Home > The Lean Post> Show Up On Time (And Other Instructions from a Cook)
The Lean Post
Sharing how the world is making things better through lean.

Show Up On Time (And Other Instructions from a Cook)

by Matt LeVeque
September 30, 2014

Show Up On Time (And Other Instructions from a Cook)

by Matt LeVeque
September 30, 2014 | Comments (2)

Every once in a while (over the course of several centuries) we hear luminaries of all sorts write about lean thinking in the kitchen.

In the 13th century Buddhist teacher Dogen Zenji wrote a book called Instructions for the Zen Cook. This was followed by a modern day book by Bernie Glassman called Instructions to the Cook written in the latter part of the 20th century. And every so often we hear a story about the French phrase/idea mise-en-place like this one from NPR, which is totally aligned with lean concept of 5s (in the kitchen or anywhere else).

Interestingly, before Bernie became a Zen Master he was an aeronautical engineer at McDonnell-Douglas where he was likely exposed to Lean. During his early as a Zen master he founded the Greyston Bakery to help bring awareness to homelessness in Yonkers, New York. It was at the bakery where he applied the principle JIT (Just-in-Time) to deliver brownies to Ben & Jerry’s for several of their ice cream products in the late 80s. Pretty cool stuff.

Taking a closer look at Dogen’s book 7 centuries earlier, some of his instructions for the cook easily link to the practice of 5S.

On preparing a meal:

“Put those things that naturally go on a high place onto a high place, and those things that would be most stable on a low place onto a low place; things that naturally belong on a high place settle best on a high place, while those which belong on a low place find their greatest stability there. Clean the chopsticks, ladles and all other utensils; handle them with equal care and awareness, putting everything back where it naturally belongs. Keep your mind on your work and do not throw things around carelessly.”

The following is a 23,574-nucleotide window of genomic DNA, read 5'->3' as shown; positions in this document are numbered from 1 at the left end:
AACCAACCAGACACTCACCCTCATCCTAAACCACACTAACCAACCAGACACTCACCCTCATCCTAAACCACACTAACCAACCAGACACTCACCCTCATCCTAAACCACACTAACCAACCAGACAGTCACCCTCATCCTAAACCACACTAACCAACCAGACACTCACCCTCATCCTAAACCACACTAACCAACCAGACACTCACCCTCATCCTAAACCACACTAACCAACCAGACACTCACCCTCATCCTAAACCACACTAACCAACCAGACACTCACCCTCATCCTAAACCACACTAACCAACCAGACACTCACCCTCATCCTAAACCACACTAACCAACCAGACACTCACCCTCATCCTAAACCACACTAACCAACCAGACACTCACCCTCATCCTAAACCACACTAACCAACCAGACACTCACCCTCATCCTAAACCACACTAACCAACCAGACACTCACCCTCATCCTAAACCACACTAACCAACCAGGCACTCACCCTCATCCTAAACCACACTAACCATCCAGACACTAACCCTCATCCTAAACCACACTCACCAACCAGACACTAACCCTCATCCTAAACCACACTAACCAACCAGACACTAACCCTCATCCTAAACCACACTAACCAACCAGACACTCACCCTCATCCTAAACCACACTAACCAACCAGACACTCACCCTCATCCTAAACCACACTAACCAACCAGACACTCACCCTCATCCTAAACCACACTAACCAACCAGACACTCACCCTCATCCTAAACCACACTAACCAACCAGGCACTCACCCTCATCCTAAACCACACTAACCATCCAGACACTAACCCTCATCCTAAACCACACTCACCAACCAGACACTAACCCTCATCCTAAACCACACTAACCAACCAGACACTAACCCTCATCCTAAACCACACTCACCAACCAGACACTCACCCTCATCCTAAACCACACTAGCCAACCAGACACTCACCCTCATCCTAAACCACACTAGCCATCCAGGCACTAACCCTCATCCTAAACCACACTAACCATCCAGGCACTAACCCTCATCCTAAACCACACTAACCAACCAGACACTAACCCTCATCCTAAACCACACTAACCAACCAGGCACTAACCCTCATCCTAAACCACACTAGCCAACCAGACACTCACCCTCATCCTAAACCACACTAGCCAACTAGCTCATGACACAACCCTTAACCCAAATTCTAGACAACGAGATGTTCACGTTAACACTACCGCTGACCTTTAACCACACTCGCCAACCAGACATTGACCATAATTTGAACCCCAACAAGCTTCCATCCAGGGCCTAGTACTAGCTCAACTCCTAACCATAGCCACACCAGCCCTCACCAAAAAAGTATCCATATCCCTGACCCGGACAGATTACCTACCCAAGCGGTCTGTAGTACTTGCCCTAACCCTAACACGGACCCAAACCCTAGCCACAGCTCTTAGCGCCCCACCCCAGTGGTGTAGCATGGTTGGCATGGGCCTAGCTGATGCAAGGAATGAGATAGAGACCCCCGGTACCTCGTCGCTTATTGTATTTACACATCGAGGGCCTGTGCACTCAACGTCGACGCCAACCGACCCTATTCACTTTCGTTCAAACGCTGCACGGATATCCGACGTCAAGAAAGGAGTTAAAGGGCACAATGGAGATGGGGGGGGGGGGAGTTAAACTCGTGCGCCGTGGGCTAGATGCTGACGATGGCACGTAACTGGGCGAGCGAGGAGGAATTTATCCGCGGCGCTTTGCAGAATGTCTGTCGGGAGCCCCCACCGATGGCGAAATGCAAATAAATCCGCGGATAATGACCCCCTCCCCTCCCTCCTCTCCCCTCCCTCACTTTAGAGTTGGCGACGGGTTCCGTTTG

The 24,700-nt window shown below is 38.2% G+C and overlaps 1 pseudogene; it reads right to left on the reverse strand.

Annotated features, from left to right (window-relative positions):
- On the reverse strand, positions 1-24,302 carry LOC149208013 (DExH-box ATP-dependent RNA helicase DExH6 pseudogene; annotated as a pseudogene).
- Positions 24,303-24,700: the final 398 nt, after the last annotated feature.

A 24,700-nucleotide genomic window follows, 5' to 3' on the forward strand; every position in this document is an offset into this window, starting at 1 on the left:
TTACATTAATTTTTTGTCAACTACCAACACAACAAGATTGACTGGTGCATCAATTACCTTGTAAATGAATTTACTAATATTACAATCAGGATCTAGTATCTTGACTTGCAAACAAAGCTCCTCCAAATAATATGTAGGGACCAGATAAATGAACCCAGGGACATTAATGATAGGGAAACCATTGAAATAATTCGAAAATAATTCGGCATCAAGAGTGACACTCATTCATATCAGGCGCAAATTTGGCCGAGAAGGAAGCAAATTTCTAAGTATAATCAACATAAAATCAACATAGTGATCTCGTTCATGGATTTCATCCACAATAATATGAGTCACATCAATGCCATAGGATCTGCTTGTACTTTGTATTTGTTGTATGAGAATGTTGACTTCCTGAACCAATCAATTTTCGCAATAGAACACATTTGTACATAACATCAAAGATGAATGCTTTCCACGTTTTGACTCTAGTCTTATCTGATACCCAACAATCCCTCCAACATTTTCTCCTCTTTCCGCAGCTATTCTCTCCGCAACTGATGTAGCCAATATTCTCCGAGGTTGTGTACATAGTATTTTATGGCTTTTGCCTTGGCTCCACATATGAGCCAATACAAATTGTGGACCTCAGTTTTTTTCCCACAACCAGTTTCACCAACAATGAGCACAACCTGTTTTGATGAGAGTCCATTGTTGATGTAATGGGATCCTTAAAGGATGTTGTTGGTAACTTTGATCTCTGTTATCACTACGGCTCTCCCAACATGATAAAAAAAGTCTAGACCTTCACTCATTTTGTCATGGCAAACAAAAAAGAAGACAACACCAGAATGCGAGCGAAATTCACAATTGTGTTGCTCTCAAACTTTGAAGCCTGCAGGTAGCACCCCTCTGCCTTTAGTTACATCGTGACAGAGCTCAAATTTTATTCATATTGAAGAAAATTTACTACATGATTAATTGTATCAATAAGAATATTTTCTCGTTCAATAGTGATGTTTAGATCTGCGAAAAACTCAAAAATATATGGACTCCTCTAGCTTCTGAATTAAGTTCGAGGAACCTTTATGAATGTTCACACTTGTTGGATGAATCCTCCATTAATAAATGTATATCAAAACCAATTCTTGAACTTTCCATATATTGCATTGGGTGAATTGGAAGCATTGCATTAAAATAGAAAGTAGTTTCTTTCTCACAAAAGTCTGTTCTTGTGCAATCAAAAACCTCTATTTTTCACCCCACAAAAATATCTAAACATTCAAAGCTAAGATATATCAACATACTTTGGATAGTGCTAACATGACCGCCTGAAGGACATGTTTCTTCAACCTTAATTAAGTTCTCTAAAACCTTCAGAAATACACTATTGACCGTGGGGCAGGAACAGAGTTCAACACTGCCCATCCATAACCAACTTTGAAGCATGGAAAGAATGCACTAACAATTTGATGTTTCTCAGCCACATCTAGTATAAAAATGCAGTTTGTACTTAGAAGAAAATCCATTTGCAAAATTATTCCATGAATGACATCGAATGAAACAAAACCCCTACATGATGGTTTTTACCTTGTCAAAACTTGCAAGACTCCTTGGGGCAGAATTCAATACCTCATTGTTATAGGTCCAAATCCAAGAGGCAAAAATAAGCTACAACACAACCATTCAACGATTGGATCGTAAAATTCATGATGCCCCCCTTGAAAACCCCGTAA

Wow. 5S 700 years before it’s time…

And speaking of time, what does this brief history lesson have to do with showing up on time? I recently came across an interview in Men’s Journal with chef/author/TV personality Anthony Bourdain where he spoke about the importance of punctuality. This reminded me of the notion of respect in Michael and Freddy Balle’s book Lead With Respect. In the interview, Bourdain is asked. "What’s the best advice you ever received from anyone?" His answer:

“Show up on time… It is the basis of everything. I make all my major decisions on other people based on that. Give the people you work with or deal with or have relationships with the respect to show up at the time you said you were going to. And by that I mean, every day, always and forever. Always be on time. It is a simple demonstration of discipline, good work habits, and most importantly respect for other people. As an employee, it was a hugely important expression of respect, and as an employer, I quickly came to understand that there are two types of people in this world: There are the type of people who are going to live up to what they said they were going to do yesterday, and then there are people who are full of shit."